Tom Keller: Children’s HeartLink is Particularly Close to My Heart

Tom Keller (on the right) and board members in the 1970s

 

Throughout our 50-year history, Children’s HeartLink has had a number of dedicated friends who supported our work. Tom Keller, a retired attorney from Minneapolis, has been “one of the closest long-term friends the organization has had since its inception,” according to Children’s HeartLink founder Joe Kiser, M.D., recently deceased.  With characteristic understatement, Keller says: “I just tagged along.”

In fact, Tom Keller has been an active supporter of Children’s HeartLink for decades. He organized our program as a nonprofit corporation in the 1970s, served on the board for 30 years and served twice as board chair, bringing numerous advocates for children with heart disease to Children’s HeartLink.

Keller served on the boards for several nonprofits over the years but says that Children’s HeartLink “is particularly close to my heart.”

Introduced by a Persian poet 

The friendship between heart surgeon Joe Kiser and lawyer Tom Keller began with a mutual love of poetry. “I met Joe Kiser at a Christmas open house hosted by a friend 50 years ago. I was sitting at the table eating and talking with somebody, and all of a sudden someone interrupted. It was Joe Kiser who asked, ‘What’s that quotation from?’ I had no idea what he was talking about. And he said, ‘Well, you’ve just used a famous quote. It was something about cash.’ And yes, I had said ‘take the cash, and let the credit go.’  It turned out that I had just stumbled on the heart surgeon Joe Kiser, who loves poetry and reads it every day.”

The quote from The Rubaiyat of Omar Khayyam, the English translation of the 11th-century Persian poet, marked the beginning of a lifelong friendship between two passionate people who shared a passion for helping children with heart disease.

One of its passages has special meaning now, Keller says.

“‘For some we loved, the loveliest and the best, That from his Vintage rolling Time hath pressed,'” Keller recites. “Joe Kiser was among ‘the loveliest and the best.'”

Keeping the program going

In the early days there was no name for this program that brought kids from Vietnam to Minneapolis for heart surgeries. Simply sustaining the program was a challenge. The doctors wrote personal checks to support the program, but it was not enough.

Young Vietnamese patients in Minnesota in the 1970s

 

“Scrub nurses used to watch operating rooms at the general hospital, and when they were unoccupied, say on Wednesday at 7:00 am, they sneaked a kid in there who was not registered at the hospital to do a surgery,” says Keller. This was a different era, when regulations were far looser.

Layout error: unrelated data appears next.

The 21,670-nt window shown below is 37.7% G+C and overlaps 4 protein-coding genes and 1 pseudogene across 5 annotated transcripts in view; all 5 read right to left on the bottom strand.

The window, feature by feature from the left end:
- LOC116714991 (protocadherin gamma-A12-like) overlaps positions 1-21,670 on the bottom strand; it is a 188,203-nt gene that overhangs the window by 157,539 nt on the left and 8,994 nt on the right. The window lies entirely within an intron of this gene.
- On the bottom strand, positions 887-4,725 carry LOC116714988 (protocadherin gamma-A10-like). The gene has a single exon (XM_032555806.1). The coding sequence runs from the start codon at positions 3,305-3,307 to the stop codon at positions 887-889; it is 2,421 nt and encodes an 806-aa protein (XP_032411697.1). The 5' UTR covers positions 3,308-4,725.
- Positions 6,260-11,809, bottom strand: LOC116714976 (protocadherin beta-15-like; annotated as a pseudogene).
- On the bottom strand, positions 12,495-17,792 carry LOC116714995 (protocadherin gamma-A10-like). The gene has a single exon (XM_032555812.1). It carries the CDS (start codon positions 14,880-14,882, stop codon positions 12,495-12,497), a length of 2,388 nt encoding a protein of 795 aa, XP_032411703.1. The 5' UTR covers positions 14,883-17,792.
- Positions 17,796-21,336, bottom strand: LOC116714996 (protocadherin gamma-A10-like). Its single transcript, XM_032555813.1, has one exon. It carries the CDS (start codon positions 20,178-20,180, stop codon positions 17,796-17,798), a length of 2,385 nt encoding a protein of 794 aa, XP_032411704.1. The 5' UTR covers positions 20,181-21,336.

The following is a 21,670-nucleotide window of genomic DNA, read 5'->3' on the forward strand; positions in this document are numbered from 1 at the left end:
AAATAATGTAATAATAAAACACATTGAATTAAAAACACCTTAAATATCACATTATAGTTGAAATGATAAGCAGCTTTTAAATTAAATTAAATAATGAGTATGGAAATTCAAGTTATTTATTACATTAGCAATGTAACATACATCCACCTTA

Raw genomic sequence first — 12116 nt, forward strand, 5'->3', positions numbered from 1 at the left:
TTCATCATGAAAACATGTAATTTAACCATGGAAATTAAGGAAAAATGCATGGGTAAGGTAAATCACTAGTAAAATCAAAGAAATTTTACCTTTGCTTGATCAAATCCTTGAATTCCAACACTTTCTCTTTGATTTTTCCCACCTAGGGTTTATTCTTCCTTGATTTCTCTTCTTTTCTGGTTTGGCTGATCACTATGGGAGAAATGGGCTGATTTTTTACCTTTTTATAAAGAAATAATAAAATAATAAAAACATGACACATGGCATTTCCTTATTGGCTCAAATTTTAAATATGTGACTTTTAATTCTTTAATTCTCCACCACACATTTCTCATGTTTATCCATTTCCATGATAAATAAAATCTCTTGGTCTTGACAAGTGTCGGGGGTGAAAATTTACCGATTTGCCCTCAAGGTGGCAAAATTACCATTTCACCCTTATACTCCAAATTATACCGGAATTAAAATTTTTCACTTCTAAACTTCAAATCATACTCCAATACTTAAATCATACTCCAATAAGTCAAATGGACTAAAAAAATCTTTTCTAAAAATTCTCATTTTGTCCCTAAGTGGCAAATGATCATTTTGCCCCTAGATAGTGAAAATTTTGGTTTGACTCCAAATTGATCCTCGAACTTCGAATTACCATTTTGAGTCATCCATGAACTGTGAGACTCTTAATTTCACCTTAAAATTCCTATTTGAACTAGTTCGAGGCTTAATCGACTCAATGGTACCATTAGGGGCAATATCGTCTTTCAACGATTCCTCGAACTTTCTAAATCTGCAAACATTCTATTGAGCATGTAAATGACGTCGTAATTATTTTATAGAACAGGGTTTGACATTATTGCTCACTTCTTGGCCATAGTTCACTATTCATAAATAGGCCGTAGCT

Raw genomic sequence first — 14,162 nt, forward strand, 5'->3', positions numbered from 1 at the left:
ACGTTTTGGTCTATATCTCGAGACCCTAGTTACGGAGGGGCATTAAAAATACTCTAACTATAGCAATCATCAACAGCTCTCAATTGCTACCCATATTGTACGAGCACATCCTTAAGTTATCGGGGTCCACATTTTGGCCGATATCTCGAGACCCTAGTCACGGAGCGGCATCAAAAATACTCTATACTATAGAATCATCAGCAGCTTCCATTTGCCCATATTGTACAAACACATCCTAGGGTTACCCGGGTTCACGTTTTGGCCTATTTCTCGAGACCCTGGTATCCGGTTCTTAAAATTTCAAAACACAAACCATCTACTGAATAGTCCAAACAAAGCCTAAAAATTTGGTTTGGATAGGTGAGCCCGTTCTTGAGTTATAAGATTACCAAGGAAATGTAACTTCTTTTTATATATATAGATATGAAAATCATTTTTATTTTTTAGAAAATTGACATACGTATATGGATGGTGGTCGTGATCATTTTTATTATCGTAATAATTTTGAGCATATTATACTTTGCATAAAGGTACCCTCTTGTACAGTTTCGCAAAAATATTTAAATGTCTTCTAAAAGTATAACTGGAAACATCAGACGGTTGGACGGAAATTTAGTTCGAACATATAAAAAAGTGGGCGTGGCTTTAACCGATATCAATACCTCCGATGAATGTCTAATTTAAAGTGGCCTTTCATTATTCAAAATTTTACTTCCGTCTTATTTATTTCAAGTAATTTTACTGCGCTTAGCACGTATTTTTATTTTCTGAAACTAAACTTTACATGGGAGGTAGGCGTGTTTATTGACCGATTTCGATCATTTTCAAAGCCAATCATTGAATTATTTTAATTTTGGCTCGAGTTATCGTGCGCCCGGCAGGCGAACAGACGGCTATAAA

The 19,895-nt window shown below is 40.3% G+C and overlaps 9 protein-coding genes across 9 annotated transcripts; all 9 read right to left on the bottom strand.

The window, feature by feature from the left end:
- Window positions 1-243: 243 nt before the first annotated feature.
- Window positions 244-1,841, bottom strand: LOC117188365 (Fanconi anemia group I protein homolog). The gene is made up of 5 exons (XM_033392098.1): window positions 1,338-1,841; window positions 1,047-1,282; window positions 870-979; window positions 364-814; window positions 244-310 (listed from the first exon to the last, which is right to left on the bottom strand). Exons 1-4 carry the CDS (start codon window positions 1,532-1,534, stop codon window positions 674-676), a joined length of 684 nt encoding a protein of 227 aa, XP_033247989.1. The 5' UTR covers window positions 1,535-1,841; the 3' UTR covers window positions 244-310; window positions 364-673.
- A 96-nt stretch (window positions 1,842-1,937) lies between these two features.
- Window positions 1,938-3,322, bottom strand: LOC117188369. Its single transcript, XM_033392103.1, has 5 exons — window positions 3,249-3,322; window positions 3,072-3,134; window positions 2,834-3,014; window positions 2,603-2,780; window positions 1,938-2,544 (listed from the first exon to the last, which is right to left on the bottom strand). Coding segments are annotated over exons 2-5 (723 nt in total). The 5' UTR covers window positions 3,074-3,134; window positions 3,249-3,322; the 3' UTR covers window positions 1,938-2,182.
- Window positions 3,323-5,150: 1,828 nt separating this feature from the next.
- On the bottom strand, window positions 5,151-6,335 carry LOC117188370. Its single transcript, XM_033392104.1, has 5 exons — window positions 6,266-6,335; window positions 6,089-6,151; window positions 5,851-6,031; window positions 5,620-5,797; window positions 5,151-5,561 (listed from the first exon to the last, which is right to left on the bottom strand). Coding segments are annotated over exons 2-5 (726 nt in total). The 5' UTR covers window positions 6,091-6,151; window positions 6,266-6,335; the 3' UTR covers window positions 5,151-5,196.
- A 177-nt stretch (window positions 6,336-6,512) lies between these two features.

To raise money for these foreign-born children, Tom Keller organized the program as a nonprofit corporation so that people could donate charitable dollars to support the work.

“The story of Children’s HeartLink or Children’s Heart Fund [our name until 1994] is the story of Joe Kiser. He provided the inspiration to others who might not otherwise have given their support to an organization that provided medical services to kids from other countries,” says Keller.

Great spirit

Keller explained that one of the issues they faced early on when approaching medical companies was criticism that Children’s HeartLink served a population of kids from other countries but not from the US. “There was a good answer for that. Kids in this country who needed heart surgery probably got it,” says Keller. He added that when medical missions to developing countries began in the 1990s, Children’s HeartLink also faced other challenges in the countries we worked: local politicians who wanted to take full credit, corruption, rivalry and many other challenges. Despite all of these challenges, in the 9 years the organization operated medical missions, more than 800 children were treated. “Joe was a great spirit; a thoroughly civilized man. Several times over the decades, people proposed naming the organization after him, but he declined,” says Keller.

Keller and Kiser also shared a sense of humor and long-running jokes. “We very much enjoyed each other’s company. As a matter of fact, I’m sure that long ago Joe decided we were two of the funniest collaborative guys anywhere.” Their strong collaboration was key to helping thousands of children get the care they needed.

Children’s HeartLink has refined its programs and approach over the years, but our commitment to helping children with heart disease worldwide has remained the same. Today we mentor and train in-country medical specialists at 16 partner hospitals in Brazil, China, India, Malaysia and Vietnam. Last year alone, our partner hospitals served over 135,000 children.

Share your story on our 50 Years Blog! If you were a host family or if you have a Children’s HeartLink story or photos, please contact us: hello@childrensheartlink.org.